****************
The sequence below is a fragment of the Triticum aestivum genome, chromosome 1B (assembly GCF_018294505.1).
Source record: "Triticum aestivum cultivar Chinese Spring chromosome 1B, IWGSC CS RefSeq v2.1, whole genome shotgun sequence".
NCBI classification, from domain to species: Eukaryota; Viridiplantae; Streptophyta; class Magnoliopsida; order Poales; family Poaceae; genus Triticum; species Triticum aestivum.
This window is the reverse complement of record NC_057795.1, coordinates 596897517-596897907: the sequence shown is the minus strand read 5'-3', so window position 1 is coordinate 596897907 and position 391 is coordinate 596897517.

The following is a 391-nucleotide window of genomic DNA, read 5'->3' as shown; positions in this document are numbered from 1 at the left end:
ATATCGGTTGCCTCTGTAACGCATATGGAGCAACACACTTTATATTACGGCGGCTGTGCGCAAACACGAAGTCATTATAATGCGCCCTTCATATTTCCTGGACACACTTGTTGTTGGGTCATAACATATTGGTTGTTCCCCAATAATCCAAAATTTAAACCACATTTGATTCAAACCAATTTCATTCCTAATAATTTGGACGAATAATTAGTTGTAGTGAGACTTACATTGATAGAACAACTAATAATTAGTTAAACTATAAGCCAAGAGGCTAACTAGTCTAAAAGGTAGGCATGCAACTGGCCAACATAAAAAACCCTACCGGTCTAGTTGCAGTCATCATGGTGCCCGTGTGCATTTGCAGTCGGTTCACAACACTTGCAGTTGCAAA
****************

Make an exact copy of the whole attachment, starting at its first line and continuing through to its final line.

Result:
The sequence below is a fragment of the Triticum aestivum genome, chromosome 1B (assembly GCF_018294505.1).
Source record: "Triticum aestivum cultivar Chinese Spring chromosome 1B, IWGSC CS RefSeq v2.1, whole genome shotgun sequence".
NCBI classification, from domain to species: Eukaryota; Viridiplantae; Streptophyta; class Magnoliopsida; order Poales; family Poaceae; genus Triticum; species Triticum aestivum.
This window is the reverse complement of record NC_057795.1, coordinates 596897517-596897907: the sequence shown is the minus strand read 5'-3', so window position 1 is coordinate 596897907 and position 391 is coordinate 596897517.

The following is a 391-nucleotide window of genomic DNA, read 5'->3' as shown; positions in this document are numbered from 1 at the left end:
ATATCGGTTGCCTCTGTAACGCATATGGAGCAACACACTTTATATTACGGCGGCTGTGCGCAAACACGAAGTCATTATAATGCGCCCTTCATATTTCCTGGACACACTTGTTGTTGGGTCATAACATATTGGTTGTTCCCCAATAATCCAAAATTTAAACCACATTTGATTCAAACCAATTTCATTCCTAATAATTTGGACGAATAATTAGTTGTAGTGAGACTTACATTGATAGAACAACTAATAATTAGTTAAACTATAAGCCAAGAGGCTAACTAGTCTAAAAGGTAGGCATGCAACTGGCCAACATAAAAAACCCTACCGGTCTAGTTGCAGTCATCATGGTGCCCGTGTGCATTTGCAGTCGGTTCACAACACTTGCAGTTGCAAA